Jaime’s visit last November marked a number of memories for both of us, and it was during his stay wherein we both proved how our epic failures and messes could somehow turn out to be small adventures that would make up as good stories to tell someday. Such failures included me failing my lei hanging welcome ceremony surprise at the airport, missing our bus twice, having to walk for more than three blocks before we admit to ourselves we’re lost, not setting up a proper itinerary for his parents and aunt and uncle, Jaime being (incredibly) feverish and sick in his last days.
I had the entire week planned out for both of us: a sunset picnic by the park, midnight drive way up to see the city lights, make him try one of my favorite Hawaiian dishes: the Spicy Ahi bowl (that I eat all the time whilst we talk on Facetime). None of these ever happened.
Despite all these, I applaud God’s way of compromise. Even if He gave us four days of rain, it meant running and trying to shield each other from the falling raindrops until we find proper shelter, laughing and kissing on the way. During one afternoon when we walked home, we saw a rainbow form. It was beautiful (and a better alternative than the picnic I was hoping). When we drove up to the city lights it was completely foggy and we could barely see a thing, but it’s okay; we ended up having a great game night with the greatest people.
So yes, all the messes happened in every form. Yet to me, it was still the best week I could’ve ever had with the best boy. I hope you guys like these stories:
Kalakua Ave (or Waikiki) was basically our home for the week. I feel like I walked the streets so much that I now know every inch and corner.
We went to the Polynesian Cultural Center, which is basically sort of the Disneyland of Oahu. The place had about six villages inside: Tahiti, Fiji, Samoa, Hawaii, Aotearoa, Tonga. Each village is immersed with so much Polynesian culture from the islands: there were small huts and museums, various shows and even lessons to give you a dose of the Polynesian life.
If you’re visiting Oahu, I strongly recommend going here! I suggest allotting a day to completely tour the area, as the dinner luau buffet starts around 5pm and the ending theater play production at around 8pm. There are so many to do in the center that an afternoon is simply not enough.A little fact: You know how the Hawaiian Hula is most commonly depicted in media with straw skirts and floral head crowns and such? It is apparently a completely wrong and widely common misconception, as that very interpretation (yes, even the one in Lilo and Stitch) was not from Hawaii, but is originally from Tahiti. This is the Hawaiian Hula – in this purest form. No straw skirts. No coconut husks.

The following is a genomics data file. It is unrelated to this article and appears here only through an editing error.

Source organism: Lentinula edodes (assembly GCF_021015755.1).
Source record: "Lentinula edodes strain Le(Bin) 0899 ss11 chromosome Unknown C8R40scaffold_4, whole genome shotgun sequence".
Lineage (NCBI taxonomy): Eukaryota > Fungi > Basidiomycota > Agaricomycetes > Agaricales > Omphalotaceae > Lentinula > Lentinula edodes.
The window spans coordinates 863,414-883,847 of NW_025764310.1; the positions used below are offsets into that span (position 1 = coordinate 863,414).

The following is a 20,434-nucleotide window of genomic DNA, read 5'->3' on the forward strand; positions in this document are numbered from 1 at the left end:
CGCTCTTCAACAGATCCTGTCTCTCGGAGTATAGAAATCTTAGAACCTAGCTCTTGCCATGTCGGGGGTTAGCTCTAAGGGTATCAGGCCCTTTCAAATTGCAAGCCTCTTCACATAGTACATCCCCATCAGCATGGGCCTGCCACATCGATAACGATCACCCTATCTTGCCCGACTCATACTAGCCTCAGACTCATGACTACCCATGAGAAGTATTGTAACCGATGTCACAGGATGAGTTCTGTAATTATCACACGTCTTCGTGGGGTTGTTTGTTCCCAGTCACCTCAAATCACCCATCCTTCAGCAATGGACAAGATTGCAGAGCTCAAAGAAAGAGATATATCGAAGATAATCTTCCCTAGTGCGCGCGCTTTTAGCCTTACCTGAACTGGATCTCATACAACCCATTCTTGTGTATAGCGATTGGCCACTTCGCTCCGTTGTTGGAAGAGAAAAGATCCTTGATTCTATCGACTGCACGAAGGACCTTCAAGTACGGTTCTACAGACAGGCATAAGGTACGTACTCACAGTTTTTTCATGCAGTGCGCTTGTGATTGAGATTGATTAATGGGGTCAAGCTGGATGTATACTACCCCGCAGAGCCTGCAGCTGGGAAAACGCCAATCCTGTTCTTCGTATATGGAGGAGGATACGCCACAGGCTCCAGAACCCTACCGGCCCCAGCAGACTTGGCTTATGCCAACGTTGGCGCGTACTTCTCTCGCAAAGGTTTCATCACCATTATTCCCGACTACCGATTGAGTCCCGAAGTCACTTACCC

I told Jaime his uncle could easily blend in as a local in the island. He agrees.
Our first ever Hawaiian Luau was so much fun! We were treated with performances throughout dinner, as we munch on scrumptious local Hawaiian cuisine. (All Jaime and I did that week was eat, honestly)
Canoe Parade. I vaguely remember this Hawaiian myth, but I think it was that if the flower petal floats to you, it brings you good luck and prosperity from the gods.
With the amount of tourists the island gets each year, shopping culture in here is very (intense) popular.
The best dates that I have (and love) with Jaime are the empty ones – the ones when we’ll go wherever we decide the day/night takes us, which is usually just coffee shops and museums. Honestly, we do nothing in coffee shops though we love visiting them so much. We order our usuals, sit, bask in the ambiance. Still, I’m glad I was able to take him to my favorite parts downtown before our itinerary for that afternoon, which was the submarine ride with his family.
Some of my favorite wrecks in the tour. Though they now serve as artificial coral reefs for various fish in the ocean, I still think they resonate some sort of enthralling, captivating charm. Must be my affinity for such things.